The brain stem is the control center for nearly all bodily functions, including breathing, sleeping and consciousness. It is also the communications center for all motor and sensory functions of the entire body. But its position deep within the brain makes it a challenge to reach with traditional surgical methods.
Few neurosurgeons attempt to operate on the brain stem, according to Jacques J. Morcos, M.D., co-chair of the Department of Neurological Surgery and director of cerebrovascular surgery and skull base tumor surgery at the University of Miami Miller School of Medicine.
Dr. Morcos leads a neurosurgery team that is one of a few in the world to perform this type of high-risk procedure. “What allows a place like ours to do this is technology, experience and a very thorough knowledge of anatomy,” said Dr. Morcos. “We have a state-of-the-art facility with a laboratory, an anatomical lab to do dissections, and the technology to image by MRI.”
With Dr. Morcos’ expertise, he has been able to successfully treat patients such as Vivian Michael, who had a cavernoma on the brain stem and was deemed inoperable before coming to the University of Miami Health System.
A vocalist, Michael was having an otherwise ordinary day when an undetected hemorrhage in her brain began causing stroke-like symptoms. First, she noticed a change in her speech and numbness on one side of her body. After a nap, her discomfort escalated.
“I woke up with this burning sensation in my head. When I went to get up, I just didn’t have my balance,” she said. “My initial instinct was something is serious. I have to get to the hospital.”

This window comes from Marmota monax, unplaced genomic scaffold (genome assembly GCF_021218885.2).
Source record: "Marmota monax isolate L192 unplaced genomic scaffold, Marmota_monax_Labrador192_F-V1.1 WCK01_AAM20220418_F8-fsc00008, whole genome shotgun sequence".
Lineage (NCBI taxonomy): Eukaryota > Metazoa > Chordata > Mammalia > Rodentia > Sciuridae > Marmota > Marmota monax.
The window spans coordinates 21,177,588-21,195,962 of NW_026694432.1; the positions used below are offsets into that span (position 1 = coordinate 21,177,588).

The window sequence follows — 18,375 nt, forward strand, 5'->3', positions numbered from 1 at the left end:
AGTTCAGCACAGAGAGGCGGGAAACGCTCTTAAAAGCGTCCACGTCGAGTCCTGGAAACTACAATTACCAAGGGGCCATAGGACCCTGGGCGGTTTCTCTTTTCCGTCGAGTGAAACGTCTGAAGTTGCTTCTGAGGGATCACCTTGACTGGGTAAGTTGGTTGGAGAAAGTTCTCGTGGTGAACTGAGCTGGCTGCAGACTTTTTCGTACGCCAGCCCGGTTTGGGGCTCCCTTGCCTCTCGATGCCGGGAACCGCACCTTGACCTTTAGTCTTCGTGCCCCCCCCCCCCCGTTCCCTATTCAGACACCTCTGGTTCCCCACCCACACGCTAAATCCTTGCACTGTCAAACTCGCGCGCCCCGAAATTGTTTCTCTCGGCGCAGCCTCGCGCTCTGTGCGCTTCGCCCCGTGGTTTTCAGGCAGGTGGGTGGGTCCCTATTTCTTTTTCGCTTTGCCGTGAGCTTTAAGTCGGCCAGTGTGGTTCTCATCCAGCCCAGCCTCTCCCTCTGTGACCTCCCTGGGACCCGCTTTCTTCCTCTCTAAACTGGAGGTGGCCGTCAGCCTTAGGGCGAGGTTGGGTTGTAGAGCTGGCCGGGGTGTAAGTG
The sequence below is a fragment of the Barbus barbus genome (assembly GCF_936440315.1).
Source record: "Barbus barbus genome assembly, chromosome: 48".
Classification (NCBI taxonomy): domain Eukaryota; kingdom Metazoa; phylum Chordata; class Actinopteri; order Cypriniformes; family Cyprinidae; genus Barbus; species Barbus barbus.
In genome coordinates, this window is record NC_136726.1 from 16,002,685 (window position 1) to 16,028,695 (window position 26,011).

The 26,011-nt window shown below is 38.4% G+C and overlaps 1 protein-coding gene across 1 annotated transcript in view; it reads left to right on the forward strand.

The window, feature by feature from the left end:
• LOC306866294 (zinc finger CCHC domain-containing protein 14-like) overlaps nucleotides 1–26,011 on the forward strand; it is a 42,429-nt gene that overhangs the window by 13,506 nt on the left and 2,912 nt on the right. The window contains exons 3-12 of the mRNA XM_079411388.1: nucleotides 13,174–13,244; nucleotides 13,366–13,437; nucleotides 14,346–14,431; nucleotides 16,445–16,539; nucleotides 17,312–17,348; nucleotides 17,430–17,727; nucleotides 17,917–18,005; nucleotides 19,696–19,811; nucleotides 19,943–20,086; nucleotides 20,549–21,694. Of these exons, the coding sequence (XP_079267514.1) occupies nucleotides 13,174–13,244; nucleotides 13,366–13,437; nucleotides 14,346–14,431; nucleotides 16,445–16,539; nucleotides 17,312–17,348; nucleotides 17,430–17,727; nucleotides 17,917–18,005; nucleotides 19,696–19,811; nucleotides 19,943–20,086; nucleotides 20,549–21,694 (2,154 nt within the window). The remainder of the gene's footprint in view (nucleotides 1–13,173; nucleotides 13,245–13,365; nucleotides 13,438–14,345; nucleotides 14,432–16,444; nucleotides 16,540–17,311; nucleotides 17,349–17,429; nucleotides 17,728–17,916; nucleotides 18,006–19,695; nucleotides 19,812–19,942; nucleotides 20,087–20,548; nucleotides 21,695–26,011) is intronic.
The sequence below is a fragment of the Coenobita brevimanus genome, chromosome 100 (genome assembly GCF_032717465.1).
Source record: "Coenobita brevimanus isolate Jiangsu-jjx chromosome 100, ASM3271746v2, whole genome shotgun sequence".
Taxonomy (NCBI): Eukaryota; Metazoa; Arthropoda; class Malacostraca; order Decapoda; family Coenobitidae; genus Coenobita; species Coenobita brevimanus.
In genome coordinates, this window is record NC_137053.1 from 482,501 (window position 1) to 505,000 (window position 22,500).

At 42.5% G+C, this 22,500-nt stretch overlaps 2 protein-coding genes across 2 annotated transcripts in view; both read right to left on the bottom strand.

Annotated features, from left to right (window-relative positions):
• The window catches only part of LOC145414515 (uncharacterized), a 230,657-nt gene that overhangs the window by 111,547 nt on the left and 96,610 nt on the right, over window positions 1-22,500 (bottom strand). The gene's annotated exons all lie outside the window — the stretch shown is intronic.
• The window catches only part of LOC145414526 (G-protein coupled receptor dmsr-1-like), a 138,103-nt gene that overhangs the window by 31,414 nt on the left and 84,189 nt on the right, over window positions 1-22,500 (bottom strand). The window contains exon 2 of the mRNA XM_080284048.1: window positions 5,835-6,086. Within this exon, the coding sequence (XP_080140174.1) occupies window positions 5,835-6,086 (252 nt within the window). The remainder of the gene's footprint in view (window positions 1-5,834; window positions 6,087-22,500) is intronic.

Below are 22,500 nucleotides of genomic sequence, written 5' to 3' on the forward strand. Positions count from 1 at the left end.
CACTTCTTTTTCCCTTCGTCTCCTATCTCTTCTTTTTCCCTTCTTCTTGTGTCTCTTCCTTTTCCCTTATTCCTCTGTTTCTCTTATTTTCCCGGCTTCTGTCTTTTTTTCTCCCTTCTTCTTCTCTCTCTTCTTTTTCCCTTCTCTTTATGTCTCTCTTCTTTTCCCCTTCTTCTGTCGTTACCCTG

Under Dr. Morcos’ care, Michael learned her symptoms were the result of a cavernoma, a cluster of blood vessels visually resembling a raspberry that burst deep inside her brain.
“Vivian had a ruptured cavernous angioma of the brain stem, which is really a tuft of blood vessels deep in the brain stem,” said Dr. Morcos.
He told Michael he thought there was a chance he could remove the cavernoma using a brain surgery technique that allows him to safely access the brain stem. “Most neurosurgeons would consider this inoperable because traditionally the brain stem is thought of as a ‘no man’s land,’ ” said Dr. Morcos. “But that’s not true anymore.”
During the required month-long period between her diagnosis and surgery, Michael’s symptoms intensified. Everyday tasks like walking became difficult. Her job as a professional jazz singer was on hold. “I was temporarily disabled,” she said. “I couldn’t even lift a glass of water.”
But surgery changed all that. Using MRI-guided technology and precision surgical methods, Dr. Morcos completely removed the cavernoma. “By mapping the route before we do surgery, we know how we could access the safe entry zone into the brain stem,” he said. “Then, with the use of intraoperative navigation, or guidance, we can place a probe.”
The day after Michael’s surgery, she showed clear signs that she was on the way to a full recovery. Just a few weeks later, her life was back to normal. Dr. Morcos calls her case “remarkable.”
Today, six years after the procedure, Michael is back to the work she loves as a singer. She sees Dr. Morcos every two years and has not had a recurrence of the cavernoma. “It was an amazing feeling to know that he didn’t give up on me. I’m forever grateful,” she said.
This surgical procedure is also helpful for patients with lesions and tumors on the brain stem, says Dr. Morcos. “Inoperable is a relative term. It depends who’s talking to you about it. When it comes to surgery on the brain stem, we can do it.”